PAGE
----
In a post office I saw another sort of clock, a display with a dozen digital slots counting down to the millennium. Days, hours, and minutes appeared immobile; seconds were a vanishing blur. That’s closer to the truth. We are each given a bundle of time to spend, but we don’t know its size, only that it is spilling through our fingers faster than we can comprehend. Daily small things crowd out big ones, and we forget where we are going, and who we will face when we get there. Time is crammed with distractions, brimming with amusements and annoyances, shoving us from sensation to sensation. The urgency of it all feels imperative and deceptively significant. Yet something of greater significance is coming: for each of us there is scheduled a leap into unknown timelessness, at a time we do not know. There is an appointment on my calendar in invisible ink.

My daughter gave me a round clock for my birthday, and told me it was for my desk. I put it at the back, and between it and me lies a jumble of implements for all my urgent tasks: notepads, pens, keyboard, fax, bookends packed with directories and reference books. The clock face is set in a frame of glass and it seems to float serenely, defying gravity as well as time.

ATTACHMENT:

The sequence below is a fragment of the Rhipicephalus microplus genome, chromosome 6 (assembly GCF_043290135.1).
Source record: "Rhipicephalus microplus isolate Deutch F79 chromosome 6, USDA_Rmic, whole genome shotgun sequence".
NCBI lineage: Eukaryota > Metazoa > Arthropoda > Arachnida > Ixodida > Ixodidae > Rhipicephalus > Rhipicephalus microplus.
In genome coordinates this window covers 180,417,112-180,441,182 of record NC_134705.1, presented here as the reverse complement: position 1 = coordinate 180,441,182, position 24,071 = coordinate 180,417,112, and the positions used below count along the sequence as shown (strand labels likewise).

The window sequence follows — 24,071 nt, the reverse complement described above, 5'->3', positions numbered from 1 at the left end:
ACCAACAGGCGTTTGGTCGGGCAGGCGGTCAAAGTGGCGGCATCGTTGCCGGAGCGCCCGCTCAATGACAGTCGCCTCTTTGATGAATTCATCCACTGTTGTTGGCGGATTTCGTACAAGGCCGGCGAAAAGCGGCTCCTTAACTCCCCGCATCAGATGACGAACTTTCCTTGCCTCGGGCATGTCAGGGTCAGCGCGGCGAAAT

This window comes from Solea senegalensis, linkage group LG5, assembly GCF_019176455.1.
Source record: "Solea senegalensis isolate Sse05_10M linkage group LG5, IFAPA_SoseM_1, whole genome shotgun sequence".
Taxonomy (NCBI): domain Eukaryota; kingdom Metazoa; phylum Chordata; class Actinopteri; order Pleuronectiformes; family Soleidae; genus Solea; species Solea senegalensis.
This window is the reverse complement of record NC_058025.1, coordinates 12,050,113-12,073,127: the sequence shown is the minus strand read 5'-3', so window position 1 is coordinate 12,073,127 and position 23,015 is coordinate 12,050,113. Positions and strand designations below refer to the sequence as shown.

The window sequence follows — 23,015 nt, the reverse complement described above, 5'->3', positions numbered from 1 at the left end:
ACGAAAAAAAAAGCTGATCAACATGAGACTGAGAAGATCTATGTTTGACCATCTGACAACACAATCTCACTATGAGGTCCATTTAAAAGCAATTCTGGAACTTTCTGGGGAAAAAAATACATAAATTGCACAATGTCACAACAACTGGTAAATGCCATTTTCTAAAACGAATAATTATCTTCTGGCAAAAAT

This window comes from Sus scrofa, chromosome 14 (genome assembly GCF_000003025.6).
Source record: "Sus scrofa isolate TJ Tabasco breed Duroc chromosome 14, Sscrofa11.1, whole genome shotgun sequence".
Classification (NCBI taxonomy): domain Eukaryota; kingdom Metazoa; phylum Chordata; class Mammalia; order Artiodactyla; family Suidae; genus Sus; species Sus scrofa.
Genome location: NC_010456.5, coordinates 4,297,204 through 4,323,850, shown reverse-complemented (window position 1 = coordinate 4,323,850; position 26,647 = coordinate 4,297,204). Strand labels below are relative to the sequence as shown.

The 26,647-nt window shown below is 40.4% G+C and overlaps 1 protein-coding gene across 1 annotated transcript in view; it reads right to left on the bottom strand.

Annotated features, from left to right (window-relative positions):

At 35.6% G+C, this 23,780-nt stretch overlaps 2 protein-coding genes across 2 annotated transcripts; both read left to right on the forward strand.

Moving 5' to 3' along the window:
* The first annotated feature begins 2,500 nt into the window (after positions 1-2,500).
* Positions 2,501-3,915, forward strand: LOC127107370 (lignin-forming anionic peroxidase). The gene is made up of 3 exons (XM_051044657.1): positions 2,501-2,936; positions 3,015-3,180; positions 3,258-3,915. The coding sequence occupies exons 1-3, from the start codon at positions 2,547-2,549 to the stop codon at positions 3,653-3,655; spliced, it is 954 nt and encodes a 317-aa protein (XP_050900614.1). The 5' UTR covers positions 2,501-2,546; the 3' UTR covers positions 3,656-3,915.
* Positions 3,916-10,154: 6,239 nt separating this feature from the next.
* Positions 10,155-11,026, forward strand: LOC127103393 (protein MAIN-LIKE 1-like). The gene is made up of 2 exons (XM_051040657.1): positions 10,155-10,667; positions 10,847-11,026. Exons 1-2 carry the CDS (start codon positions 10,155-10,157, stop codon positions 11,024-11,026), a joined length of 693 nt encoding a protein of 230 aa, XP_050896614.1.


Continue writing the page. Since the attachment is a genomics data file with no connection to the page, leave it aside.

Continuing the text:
Someday, time will run out. Someday, perhaps decades from now, I will put down each of these tools for the last time and not be able to pick them up again. Someday someone—perhaps my daughter—will clean out my desk. She will sort and save some things and throw others away, dispersing all these bristling artefacts of my busy-ness. The round clock will go into a box.

And I will go into a box. The box has a trick bottom; I tumble through it into something beyond words, beyond time, charged with light, light of a scorching love that will burn away so much of what I now excuse, deny, rationalize. Then I will be called to give an account for every careless word I uttered, and every irreplaceable moment I wasted.

And in a dark box, jumbled with papers and pens, the round clock’s hands will continue to glide over time without touching it, around and around like a skater, until its batteries run out.

About Frederica Matthewes-Green

Frederica Mathewes-Green is a wide-ranging author who has published 10 books and 800 essays, in such diverse publications as the Washington Post, Christianity Today, Smithsonian, and the Wall Street Journal. She has been a regular commentator for National Public Radio (NPR), a columnist for the Religion News Service, Beliefnet.com, and Christianity Today, and a podcaster for Ancient Faith Radio. (She was also a consultant for Veggie Tales.) She has published 10 books, and has appeared as a speaker over 600 times, at places like Yale, Harvard, Princeton, Wellesley, Cornell, Calvin, Baylor, and Westmont, and received a Doctor of Letters (honorary) from King University. She has been interviewed over 700 times, on venues like PrimeTime Live, the 700 Club, NPR, PBS, Time, Newsweek, and the New York Times. She lives with her husband, the Rev. Gregory Mathewes-Green, in Johnson City, TN. Their three children are grown and married, and they have fourteen grandchildren.